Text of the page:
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I'm trying to solve the recurrence relation: $$T(n) = T(\sqrt n) + \Theta(\lg \lg n)$$

My first step was to let $m = \lg n$, making the above: $$T(2^m) = T(2^{m\cdot 1/2}) + \Theta(\lg m)$$

If $S(m) = T(2^m)$, then $$S(m) = S(m/2) + \Theta(\lg m)$$

This is an easier recurrence to solve. If I try and use the Master Theorem, I calculate $n^{\log_b a}$ where $a=1$ and $b=2$ to be $n^0=1$. It seems like this might be case 2 of the Master Theorem where $f(n)= \Theta(n^{\log_b a})$.

For $S(m)$, $\Theta(n^{\log_b a})= \Theta(1)$. But $f(m) = \lg m$. Therefore $f(n) \neq \Theta(n^{\log_b a})$. So it doesn't seem case 2 applies.

If I use case 1 or 3 of the Master Theorem, I have to be sure that $f(n)$ is polynomially smaller or larger than $n^{log_b{a}}$, that is to say $f(n)/n^{\log_b a} \le n^\varepsilon $ for some $\varepsilon > 0$. However, $\lg m/1$ does not meet this requirement either.

There's a solution posted to this problem on the MIT OpenCourseWare website that claims that you may use case-2 of the Master's Theorem. It's

(http://ocw.mit.edu/courses/electrical-engineering-and-computer-science/6-046j-introduction-to-algorithms-sma-5503-fall-2005/assignments/ps1sol.pdf) as problem 1-2d.

I don't see how the Master Theorem applies to the recurrence $S(m)$. In fact I'm not comfortable with this definition of "polynomially" larger, since traditionally polynomials must have integer exponents. If anyone could shed some light on the matter it would be greatly appreciated!

Thanks!

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3 Answers 3

up vote 2 down vote accepted

Starting where you left off:

$S(m)=S(m/2)+ \Theta(\lg m)$

Compared this to the generic recurrence:

$T(n) = aT(n/b) + f(n)$

Let's address the questions, you raised.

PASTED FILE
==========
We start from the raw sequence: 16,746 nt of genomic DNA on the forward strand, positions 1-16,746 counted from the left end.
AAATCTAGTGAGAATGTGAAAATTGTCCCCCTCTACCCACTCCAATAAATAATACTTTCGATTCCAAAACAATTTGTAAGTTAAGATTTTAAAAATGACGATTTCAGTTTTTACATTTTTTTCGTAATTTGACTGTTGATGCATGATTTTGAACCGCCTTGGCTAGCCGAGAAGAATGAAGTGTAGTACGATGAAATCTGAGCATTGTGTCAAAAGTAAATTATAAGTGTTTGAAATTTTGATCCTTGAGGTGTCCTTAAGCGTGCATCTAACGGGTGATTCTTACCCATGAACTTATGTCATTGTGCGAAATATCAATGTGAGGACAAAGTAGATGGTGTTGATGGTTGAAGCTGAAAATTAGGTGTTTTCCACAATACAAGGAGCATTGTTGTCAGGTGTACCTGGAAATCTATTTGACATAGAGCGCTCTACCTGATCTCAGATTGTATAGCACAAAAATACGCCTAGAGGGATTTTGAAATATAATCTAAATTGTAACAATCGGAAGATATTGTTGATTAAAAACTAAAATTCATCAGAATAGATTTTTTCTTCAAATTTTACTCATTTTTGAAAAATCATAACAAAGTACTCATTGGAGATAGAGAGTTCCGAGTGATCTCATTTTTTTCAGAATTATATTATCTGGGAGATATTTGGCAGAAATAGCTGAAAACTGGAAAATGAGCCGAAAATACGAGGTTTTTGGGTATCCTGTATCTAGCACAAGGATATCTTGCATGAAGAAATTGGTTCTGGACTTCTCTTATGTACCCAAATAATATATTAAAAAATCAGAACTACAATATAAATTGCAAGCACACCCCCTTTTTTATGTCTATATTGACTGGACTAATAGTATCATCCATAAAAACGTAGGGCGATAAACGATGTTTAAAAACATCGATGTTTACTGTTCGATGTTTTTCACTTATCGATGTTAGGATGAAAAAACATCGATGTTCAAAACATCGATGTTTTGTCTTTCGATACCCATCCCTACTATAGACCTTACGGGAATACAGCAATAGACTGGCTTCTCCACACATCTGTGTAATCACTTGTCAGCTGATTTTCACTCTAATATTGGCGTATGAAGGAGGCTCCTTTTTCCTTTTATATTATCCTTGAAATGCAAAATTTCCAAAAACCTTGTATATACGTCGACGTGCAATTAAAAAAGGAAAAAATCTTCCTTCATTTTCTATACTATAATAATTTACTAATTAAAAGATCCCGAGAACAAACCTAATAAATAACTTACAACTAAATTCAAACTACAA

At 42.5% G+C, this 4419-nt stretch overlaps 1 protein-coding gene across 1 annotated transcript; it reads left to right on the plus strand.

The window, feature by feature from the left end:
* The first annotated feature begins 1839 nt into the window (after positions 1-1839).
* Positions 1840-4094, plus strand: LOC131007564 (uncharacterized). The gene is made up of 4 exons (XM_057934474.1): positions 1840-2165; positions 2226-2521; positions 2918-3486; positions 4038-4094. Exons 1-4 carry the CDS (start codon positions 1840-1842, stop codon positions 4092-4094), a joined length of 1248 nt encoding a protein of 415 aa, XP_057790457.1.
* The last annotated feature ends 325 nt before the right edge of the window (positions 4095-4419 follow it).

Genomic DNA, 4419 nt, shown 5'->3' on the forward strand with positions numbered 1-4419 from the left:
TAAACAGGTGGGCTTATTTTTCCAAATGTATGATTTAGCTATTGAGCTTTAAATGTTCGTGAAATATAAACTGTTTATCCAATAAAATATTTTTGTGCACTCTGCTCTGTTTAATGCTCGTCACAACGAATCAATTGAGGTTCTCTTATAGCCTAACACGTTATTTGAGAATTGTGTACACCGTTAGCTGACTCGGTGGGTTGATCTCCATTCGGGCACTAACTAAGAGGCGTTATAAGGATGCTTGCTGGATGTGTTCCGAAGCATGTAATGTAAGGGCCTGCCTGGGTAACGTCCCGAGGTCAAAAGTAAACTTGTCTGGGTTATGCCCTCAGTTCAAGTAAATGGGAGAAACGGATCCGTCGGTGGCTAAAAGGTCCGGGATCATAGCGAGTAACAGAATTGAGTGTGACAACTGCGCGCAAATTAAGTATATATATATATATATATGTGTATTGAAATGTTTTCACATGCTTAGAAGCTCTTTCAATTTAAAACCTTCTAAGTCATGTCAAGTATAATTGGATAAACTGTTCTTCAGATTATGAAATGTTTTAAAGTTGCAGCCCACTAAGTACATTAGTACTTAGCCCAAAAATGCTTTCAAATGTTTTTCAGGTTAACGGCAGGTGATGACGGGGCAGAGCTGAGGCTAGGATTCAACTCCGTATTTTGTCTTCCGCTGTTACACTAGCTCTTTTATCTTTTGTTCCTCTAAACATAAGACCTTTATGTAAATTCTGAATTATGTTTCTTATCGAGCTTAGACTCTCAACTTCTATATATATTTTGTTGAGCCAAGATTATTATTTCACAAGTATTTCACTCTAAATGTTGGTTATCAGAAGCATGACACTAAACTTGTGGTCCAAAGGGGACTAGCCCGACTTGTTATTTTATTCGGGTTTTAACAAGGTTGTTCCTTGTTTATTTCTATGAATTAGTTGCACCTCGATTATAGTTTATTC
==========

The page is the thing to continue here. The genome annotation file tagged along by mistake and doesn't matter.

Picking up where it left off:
What does "polynomially" larger mean?

A function $f(n)$ is polynomially larger than another function $g(n)$, if $f(n) = n^i g(n)/t(n)$, where $t(n)$ is some sub-polynomial factor such as $\log n$, etc that appears in $g(n)$. In other words, we want to see, ignoring sub-polynomial and constant factors, if $f(n)$ is a polynomial multiple of $g(n)$.

Does case 2 apply here?

Recall that Case 2 of the master theorem applies when $f(n)$ is roughly proportional to $n^{\log_b a}\log^kn$ for some $k \ge 0$. Now, applying all this to your equation above, $a = 1$, $b=2$ and $f(m) = \Theta(\log m)$. This give $k = 1$ and since $m^{\log_2 2^0}\log^km = \Theta(\log m)$, case 2 does apply.

What is the solution using Case 2?

Generally, when case 2 does apply, the solution is always of the form $\Theta(n^{\log_b a}\log^{k+1}n)$. So, in your case, it'll be $\Theta(\log^2 m)$ as you've already figured.

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Another iteration of your transformation should do it. Let $p=\mathrm{lg}\ m$, $m=2^p$, and $R(p) = S(2^p)$; then the recurrence becomes $R(p) = R(p-1)+\Theta(p)$. Can you work the rest of it from here?

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Thanks for the response! I can follow your reply through to see that S(m) = lg(m) lg(m), which can be used to yield the final solution O((lg lg n)^2). Your solution is interesting because it very cleanly side-steps using the Master Theorem. However, I still don't understand the assertion in the MIT link that the Master Theorem applies to S(m). Do you understand how it could apply? –  shj Apr 20 '12 at 20:46
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Solve the recurrence $T(n) = T(\sqrt{n}) + 2$. Assume that $T(n)$ is constant for $n ≤ 2$.

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You may want to consider LaTeXing answers in general to make them easier to read. Not really a big deal in this case but very useful in general. –  Tom Oldfield Nov 16 '12 at 0:12
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Why would this answer the original question? –  robjohn Nov 16 '12 at 3:04
    
Following up on robjohn's comment, an answer shouldn't require too much unpacking. It should be more or less comprehensible. I see what you intend, but I've been doing this stuff for almost thirty years. –  Rick Decker Nov 16 '12 at 3:44
    
Rick need help using Maters Theo rum to Solve the recurrence T(n) = T(√n ) + 2. Assume that T(n) is constant for n ≤ 2. –  Andre Cadogan Nov 17 '12 at 13:20
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